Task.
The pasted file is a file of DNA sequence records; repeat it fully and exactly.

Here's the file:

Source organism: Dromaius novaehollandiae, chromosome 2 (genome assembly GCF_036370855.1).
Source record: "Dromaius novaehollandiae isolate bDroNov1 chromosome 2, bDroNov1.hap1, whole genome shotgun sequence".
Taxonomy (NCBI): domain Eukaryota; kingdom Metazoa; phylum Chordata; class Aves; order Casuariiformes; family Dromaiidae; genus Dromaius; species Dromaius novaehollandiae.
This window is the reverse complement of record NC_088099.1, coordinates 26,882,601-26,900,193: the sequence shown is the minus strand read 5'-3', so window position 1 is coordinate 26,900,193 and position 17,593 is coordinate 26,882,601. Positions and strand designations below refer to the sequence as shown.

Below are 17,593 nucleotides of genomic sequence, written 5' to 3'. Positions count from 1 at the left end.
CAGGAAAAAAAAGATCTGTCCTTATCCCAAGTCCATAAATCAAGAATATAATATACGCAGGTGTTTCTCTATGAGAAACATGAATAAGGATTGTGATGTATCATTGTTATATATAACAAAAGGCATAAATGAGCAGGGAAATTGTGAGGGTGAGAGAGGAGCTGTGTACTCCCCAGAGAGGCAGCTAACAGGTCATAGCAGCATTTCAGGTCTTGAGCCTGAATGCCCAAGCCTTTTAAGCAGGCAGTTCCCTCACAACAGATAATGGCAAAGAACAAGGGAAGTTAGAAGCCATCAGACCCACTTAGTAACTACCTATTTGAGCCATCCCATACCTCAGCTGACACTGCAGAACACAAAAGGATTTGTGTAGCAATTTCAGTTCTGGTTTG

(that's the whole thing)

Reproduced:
Source organism: Dromaius novaehollandiae, chromosome 2 (genome assembly GCF_036370855.1).
Source record: "Dromaius novaehollandiae isolate bDroNov1 chromosome 2, bDroNov1.hap1, whole genome shotgun sequence".
Taxonomy (NCBI): domain Eukaryota; kingdom Metazoa; phylum Chordata; class Aves; order Casuariiformes; family Dromaiidae; genus Dromaius; species Dromaius novaehollandiae.
This window is the reverse complement of record NC_088099.1, coordinates 26,882,601-26,900,193: the sequence shown is the minus strand read 5'-3', so window position 1 is coordinate 26,900,193 and position 17,593 is coordinate 26,882,601. Positions and strand designations below refer to the sequence as shown.

Below are 17,593 nucleotides of genomic sequence, written 5' to 3'. Positions count from 1 at the left end.
CAGGAAAAAAAAGATCTGTCCTTATCCCAAGTCCATAAATCAAGAATATAATATACGCAGGTGTTTCTCTATGAGAAACATGAATAAGGATTGTGATGTATCATTGTTATATATAACAAAAGGCATAAATGAGCAGGGAAATTGTGAGGGTGAGAGAGGAGCTGTGTACTCCCCAGAGAGGCAGCTAACAGGTCATAGCAGCATTTCAGGTCTTGAGCCTGAATGCCCAAGCCTTTTAAGCAGGCAGTTCCCTCACAACAGATAATGGCAAAGAACAAGGGAAGTTAGAAGCCATCAGACCCACTTAGTAACTACCTATTTGAGCCATCCCATACCTCAGCTGACACTGCAGAACACAAAAGGATTTGTGTAGCAATTTCAGTTCTGGTTTG